tue 21/05/2024

Bach St John Passion, OAE, Rattle, RFH review – earnest devotions | reviews, news & interviews

Bach St John Passion, OAE, Rattle, RFH review – earnest devotions

Bach St John Passion, OAE, Rattle, RFH review – earnest devotions

Peter Sellars presents Bach for 2019 in a ritual without religion

Rattle directed proceedings with polished and choreographed assuranceAll images: Tristram Kenton

We live in a secular age, or so we’re told. Yet we seem to need rituals, the age-old practice and province of religion, as much as ever.

It is the achievement of Peter Sellars and Sir Simon Rattle to present one without the other in their concert stagings – "ritualisations" – of the Bach Passions they have taken around Europe and to the US since the St Matthew was first shown this way in Berlin in 2011. Last night saw the premiere of the St John in London, much awaited, long-rehearsed and at times striking home with irresistible force.

"It’s not theatre. It’s a prayer," says Sellars. In truth we experience both, and neither, at his godless touring Oberammergau. The first chorus depicts a tableau of souls in limbo, singers prostrate, pleading for relief and redemption with gestures drawn from medieval iconography. With the strings of the Orchestra of the Age of Enlightenment tucked away in a back corner of the Royal Festival Hall stage, much inner-part counterpoint went for very little, smoothed away by Rattle into a backdrop for the sinuous legato of the oboes’ overlapping lamentations.Roderick Williams and Christine Rice in Peter Sellars' staging of Bach's St John PassionAn interrogation lamp hangs centre-stage and it is to this that Roderick Williams’ Christus (pictured above with Christine Rice's penitent Magdalen) is led as a prisoner, an everyman stripped of dignity like almost all everyone else on stage by more or less ill-fitting, studiously uncostumed black shirts and slacks – you could confuse most of them for the technical crew running the show until they open their mouths. With simple, naturalistic and discreetly updated imagery the story of Christ’s arrest and execution is told by singers who mine every syllable for beauty and meaning – none more so than Mark Padmore, whose careworn Evangelist has been refined over the years as if by a monk-scribe labouring over every last detail of the illuminated manuscript before him.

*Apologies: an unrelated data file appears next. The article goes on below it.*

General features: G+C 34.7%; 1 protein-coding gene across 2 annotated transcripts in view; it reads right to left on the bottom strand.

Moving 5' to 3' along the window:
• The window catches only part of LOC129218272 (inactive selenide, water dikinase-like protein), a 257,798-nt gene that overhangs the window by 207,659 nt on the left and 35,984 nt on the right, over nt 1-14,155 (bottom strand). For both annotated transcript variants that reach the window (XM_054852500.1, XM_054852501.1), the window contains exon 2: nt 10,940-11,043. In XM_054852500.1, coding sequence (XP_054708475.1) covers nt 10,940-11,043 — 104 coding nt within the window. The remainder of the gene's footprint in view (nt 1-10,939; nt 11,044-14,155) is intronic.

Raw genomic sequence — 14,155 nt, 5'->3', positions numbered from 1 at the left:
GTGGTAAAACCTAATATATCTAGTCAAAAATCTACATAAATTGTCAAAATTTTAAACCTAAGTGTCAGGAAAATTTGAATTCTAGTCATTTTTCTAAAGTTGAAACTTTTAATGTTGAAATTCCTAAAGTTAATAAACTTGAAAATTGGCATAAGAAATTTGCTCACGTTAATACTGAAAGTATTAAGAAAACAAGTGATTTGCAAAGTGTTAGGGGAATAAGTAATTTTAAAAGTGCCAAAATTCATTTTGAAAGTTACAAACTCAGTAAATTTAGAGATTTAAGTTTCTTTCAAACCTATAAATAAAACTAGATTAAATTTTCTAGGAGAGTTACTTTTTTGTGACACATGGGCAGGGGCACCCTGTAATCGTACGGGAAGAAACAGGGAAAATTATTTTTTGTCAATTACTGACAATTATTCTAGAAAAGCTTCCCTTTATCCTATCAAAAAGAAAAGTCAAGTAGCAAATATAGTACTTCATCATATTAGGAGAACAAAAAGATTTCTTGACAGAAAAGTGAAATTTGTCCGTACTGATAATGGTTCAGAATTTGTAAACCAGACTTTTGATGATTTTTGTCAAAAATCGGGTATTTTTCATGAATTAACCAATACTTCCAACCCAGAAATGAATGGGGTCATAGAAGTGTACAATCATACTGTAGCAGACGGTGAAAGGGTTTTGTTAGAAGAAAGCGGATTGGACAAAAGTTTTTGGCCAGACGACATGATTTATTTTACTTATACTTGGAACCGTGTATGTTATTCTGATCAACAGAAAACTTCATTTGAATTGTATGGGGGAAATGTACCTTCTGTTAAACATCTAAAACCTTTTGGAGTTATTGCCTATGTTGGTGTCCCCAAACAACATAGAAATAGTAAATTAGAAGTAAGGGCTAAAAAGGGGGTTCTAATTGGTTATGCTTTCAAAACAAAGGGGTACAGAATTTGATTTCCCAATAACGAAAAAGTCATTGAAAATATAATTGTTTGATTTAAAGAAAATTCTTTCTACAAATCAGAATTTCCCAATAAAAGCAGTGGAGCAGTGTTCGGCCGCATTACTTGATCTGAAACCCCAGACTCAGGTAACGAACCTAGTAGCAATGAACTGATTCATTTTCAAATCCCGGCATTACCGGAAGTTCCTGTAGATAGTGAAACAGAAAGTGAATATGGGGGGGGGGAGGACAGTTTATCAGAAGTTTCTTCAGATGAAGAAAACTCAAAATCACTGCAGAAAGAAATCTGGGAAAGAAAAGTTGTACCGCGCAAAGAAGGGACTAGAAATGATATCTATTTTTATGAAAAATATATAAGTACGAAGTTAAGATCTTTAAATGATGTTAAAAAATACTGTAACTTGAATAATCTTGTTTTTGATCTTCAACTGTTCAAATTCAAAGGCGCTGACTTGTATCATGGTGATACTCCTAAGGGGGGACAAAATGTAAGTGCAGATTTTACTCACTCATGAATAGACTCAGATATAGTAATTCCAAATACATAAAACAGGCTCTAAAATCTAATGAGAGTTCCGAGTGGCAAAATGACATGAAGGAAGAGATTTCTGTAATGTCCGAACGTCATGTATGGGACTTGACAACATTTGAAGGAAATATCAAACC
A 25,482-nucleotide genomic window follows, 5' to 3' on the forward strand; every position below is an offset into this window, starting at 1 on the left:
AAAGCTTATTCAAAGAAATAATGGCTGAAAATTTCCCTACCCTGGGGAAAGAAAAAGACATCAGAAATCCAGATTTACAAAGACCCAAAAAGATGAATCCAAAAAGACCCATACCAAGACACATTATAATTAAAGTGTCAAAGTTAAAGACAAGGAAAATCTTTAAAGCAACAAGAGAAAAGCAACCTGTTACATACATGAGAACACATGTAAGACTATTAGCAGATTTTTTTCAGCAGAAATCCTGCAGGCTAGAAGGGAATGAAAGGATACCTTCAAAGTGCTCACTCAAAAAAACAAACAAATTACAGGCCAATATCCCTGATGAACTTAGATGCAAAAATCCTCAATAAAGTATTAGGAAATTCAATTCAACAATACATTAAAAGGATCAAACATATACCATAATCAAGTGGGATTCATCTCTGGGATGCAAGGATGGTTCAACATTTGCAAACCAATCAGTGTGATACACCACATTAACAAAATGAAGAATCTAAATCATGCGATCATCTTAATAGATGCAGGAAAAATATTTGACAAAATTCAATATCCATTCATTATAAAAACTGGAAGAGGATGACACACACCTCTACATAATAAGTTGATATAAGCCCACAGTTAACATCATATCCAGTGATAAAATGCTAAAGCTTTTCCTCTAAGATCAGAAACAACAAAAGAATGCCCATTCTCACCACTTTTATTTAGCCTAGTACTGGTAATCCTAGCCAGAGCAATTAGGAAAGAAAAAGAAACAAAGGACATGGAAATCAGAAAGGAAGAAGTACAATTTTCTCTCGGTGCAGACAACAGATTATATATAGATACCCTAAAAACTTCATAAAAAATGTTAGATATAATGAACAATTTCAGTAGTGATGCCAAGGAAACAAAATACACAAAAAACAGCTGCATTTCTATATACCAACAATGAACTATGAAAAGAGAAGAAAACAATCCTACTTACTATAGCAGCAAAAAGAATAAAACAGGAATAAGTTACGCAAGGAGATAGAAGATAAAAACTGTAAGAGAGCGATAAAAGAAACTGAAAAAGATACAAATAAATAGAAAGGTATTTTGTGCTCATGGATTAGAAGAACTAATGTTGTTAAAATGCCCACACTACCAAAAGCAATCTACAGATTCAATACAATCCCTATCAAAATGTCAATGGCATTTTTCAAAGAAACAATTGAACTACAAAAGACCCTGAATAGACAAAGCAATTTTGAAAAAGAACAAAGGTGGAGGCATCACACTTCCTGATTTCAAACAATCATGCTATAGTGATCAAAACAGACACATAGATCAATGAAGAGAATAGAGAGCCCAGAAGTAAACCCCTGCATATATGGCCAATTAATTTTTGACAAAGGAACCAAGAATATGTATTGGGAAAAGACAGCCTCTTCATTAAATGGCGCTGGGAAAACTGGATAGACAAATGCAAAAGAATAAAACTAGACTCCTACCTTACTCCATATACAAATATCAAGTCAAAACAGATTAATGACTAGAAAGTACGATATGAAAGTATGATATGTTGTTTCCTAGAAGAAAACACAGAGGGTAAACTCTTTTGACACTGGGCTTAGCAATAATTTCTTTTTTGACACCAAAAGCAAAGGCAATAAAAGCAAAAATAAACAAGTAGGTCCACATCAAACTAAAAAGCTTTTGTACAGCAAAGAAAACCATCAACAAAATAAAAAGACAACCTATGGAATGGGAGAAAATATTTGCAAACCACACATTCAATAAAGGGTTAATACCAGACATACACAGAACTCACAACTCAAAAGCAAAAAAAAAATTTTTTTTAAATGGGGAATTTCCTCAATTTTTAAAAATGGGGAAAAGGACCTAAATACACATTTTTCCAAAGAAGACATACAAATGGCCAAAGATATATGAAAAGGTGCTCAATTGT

Sometimes the narrative really does hang by a thread. You could hear Pinter whistling from the other side in the pause after Pilate’s rhetorical enquiry, "What is truth?" There is a tension never satisfactorily resolved by Rattle and Sellars between the sophistication of what we hear and, at a lower level, what we see. Moments such as the bickering over Christ’s robe match text, music and movement to revelatory effect but the heart sinks when chorus members mime picking up a grain of sand to a line from a chorale, or when Williams must deliver his last lines with his face pressed into the Festival Hall stage.Camilla Tilling in Peter Sellars' staging of Bach's St John PassionA sumptuous continuo section was led by Steven Devine’s punchy organ contribution and Luise Buchberger’s beautifully drawn cello lines, coloured in by lute and contrabassoon. Georg Nigl, Andrew Staples, Christine Rice and Camilla Tilling all excelled in their arias – Tilling’s lament of deposition over the body of Christ was nigh-flawless (pictured above) – and Rattle directed proceedings with polished and choreographed assurance, though what his movements added to the chamber-music making between five or six musicians in the arias wasn’t always evident. In all its earnest compassion, its technical confidence and reach across history, this is very much a Passion of our time.


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